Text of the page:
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Art in America: Dark Hauntology: Matthew Angelo Harrison’s sculptures conjure the ghosts of the racial violence engendered by global modernity

New Technologies, Haunted by the Ghosts of Modernity
by Michael McCanne for Art in America
October 1, 2019

When European colonizers arrived on The shores of central Africa, some Indigenous people believed they were spirits returning from the dead. In King Leopold’s Ghost (1998), historian Adam Hochschild describes one such encounter. The people living near the mouth of the Congo river “apparently saw the white sailors not as men but as vumbi—ancestral ghosts—since the Kongo people believed that a person’s skin changed to the color of chalk when he passed into the land of the dead.”1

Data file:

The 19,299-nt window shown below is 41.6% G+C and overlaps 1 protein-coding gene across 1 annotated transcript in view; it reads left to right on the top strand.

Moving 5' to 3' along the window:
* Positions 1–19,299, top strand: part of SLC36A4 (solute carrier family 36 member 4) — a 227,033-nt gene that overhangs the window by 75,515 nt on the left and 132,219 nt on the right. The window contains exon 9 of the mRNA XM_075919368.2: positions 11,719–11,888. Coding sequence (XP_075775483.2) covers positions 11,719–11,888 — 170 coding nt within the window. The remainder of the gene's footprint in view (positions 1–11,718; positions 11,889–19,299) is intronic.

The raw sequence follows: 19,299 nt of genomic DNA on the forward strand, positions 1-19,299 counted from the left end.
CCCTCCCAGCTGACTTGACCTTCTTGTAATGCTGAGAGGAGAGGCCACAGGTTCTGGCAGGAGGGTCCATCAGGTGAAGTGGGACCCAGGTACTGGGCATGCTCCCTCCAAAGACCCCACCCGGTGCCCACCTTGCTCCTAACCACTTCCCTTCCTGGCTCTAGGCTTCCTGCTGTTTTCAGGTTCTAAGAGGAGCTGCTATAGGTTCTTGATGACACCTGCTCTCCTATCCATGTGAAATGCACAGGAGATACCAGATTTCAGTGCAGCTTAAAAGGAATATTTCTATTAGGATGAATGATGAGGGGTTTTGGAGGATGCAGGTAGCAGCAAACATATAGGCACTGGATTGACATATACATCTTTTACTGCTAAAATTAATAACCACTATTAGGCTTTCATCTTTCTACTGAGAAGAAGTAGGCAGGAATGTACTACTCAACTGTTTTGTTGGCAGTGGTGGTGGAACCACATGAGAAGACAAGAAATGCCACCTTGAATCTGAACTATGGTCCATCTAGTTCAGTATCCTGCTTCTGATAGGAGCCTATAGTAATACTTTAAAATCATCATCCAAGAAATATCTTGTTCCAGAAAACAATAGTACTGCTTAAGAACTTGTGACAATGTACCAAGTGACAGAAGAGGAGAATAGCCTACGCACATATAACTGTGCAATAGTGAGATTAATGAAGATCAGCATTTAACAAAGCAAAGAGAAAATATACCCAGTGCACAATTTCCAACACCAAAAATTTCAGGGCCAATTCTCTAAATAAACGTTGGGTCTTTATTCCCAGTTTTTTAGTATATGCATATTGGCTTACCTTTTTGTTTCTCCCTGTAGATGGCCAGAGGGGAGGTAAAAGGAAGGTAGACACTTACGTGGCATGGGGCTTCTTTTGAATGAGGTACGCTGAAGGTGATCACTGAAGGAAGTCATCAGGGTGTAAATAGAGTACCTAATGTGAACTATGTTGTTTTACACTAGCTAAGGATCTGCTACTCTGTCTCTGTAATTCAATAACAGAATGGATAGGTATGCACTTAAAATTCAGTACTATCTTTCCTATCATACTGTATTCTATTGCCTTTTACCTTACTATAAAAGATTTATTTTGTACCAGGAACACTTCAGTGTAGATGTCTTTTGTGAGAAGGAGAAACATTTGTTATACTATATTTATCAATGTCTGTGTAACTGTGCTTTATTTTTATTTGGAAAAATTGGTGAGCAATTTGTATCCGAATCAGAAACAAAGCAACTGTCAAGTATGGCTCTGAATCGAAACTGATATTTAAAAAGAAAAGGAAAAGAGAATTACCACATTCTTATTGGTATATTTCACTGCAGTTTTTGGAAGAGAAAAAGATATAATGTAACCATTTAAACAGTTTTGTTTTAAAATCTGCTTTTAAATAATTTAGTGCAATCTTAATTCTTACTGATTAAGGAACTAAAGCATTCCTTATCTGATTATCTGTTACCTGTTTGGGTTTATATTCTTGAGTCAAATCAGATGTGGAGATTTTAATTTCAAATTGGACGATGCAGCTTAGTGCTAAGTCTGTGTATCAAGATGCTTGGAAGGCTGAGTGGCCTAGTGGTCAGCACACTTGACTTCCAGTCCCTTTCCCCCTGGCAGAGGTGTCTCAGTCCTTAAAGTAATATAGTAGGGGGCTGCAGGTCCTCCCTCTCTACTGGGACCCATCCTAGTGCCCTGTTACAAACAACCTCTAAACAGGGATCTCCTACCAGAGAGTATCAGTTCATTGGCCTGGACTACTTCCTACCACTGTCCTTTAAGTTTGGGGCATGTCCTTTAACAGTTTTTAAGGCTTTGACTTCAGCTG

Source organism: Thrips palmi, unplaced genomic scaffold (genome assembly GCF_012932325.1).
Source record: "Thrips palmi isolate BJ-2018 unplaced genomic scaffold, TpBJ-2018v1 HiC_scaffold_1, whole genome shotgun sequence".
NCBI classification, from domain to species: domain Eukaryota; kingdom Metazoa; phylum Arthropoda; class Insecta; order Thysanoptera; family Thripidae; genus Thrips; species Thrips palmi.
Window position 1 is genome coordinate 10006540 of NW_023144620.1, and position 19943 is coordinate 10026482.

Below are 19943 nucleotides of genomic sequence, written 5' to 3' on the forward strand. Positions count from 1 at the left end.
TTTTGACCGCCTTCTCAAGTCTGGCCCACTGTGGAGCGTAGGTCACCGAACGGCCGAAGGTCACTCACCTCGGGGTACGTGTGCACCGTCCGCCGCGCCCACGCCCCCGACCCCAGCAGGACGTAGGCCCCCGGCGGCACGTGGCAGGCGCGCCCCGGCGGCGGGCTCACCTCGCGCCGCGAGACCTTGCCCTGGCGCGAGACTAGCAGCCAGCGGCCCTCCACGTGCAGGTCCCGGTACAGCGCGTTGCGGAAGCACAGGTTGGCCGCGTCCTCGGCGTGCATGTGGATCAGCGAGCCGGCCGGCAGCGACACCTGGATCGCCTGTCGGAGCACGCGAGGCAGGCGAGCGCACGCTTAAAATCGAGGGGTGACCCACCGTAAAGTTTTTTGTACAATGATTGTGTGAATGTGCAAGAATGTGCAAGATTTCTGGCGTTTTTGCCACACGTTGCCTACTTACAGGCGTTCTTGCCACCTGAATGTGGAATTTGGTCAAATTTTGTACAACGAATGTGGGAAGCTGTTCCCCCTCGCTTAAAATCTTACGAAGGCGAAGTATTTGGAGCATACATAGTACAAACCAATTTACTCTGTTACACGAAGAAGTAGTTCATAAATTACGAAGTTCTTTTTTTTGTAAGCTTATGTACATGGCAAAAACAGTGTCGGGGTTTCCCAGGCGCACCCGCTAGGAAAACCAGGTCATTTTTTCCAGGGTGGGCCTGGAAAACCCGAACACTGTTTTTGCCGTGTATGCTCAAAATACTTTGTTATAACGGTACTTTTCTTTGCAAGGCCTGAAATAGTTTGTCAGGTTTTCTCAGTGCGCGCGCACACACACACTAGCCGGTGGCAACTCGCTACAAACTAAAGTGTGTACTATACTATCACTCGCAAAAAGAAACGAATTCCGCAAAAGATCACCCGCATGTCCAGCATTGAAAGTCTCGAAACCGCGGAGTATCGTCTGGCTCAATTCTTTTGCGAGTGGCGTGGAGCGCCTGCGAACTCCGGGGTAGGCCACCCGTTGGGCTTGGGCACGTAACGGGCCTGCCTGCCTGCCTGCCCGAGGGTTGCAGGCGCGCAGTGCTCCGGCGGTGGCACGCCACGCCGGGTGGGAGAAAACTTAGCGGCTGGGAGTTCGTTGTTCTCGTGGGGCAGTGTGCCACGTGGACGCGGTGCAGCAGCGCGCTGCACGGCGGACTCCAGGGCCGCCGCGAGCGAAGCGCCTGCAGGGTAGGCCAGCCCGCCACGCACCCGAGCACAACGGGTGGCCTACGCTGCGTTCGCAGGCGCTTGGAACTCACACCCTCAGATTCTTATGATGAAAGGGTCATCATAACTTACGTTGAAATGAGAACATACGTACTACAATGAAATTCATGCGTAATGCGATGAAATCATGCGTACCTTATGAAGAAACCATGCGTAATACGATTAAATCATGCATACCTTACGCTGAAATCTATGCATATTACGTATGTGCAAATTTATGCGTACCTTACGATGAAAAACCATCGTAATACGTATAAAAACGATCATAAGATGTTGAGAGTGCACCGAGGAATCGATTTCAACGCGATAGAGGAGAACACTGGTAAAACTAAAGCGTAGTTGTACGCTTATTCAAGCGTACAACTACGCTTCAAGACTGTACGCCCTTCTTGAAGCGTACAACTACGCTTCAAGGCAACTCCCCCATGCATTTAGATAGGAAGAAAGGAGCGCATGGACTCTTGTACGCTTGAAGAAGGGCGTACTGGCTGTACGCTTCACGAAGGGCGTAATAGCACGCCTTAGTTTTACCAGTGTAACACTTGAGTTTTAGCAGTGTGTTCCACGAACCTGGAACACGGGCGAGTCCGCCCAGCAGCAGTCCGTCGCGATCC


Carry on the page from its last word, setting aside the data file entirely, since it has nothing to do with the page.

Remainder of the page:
Matthew Angelo Harrison’s sculptures are haunted by the legacy of colonialism and transatlantic slavery even as they explore modern technology and contemporary African American culture. Small wooden figurines, mostly purchased online, are bisected at the waist or neck, or split horizontally and splayed open, before being encased in ash- or violet-colored resin blocks. Other artifacts and animal skeletons are left whole but protrude slightly from their resin tombs, as if still slowly being subsumed. These resin forms are perfectly geometric, machined, futuristic: the technology of today literally engulfs remnants of another place and time.

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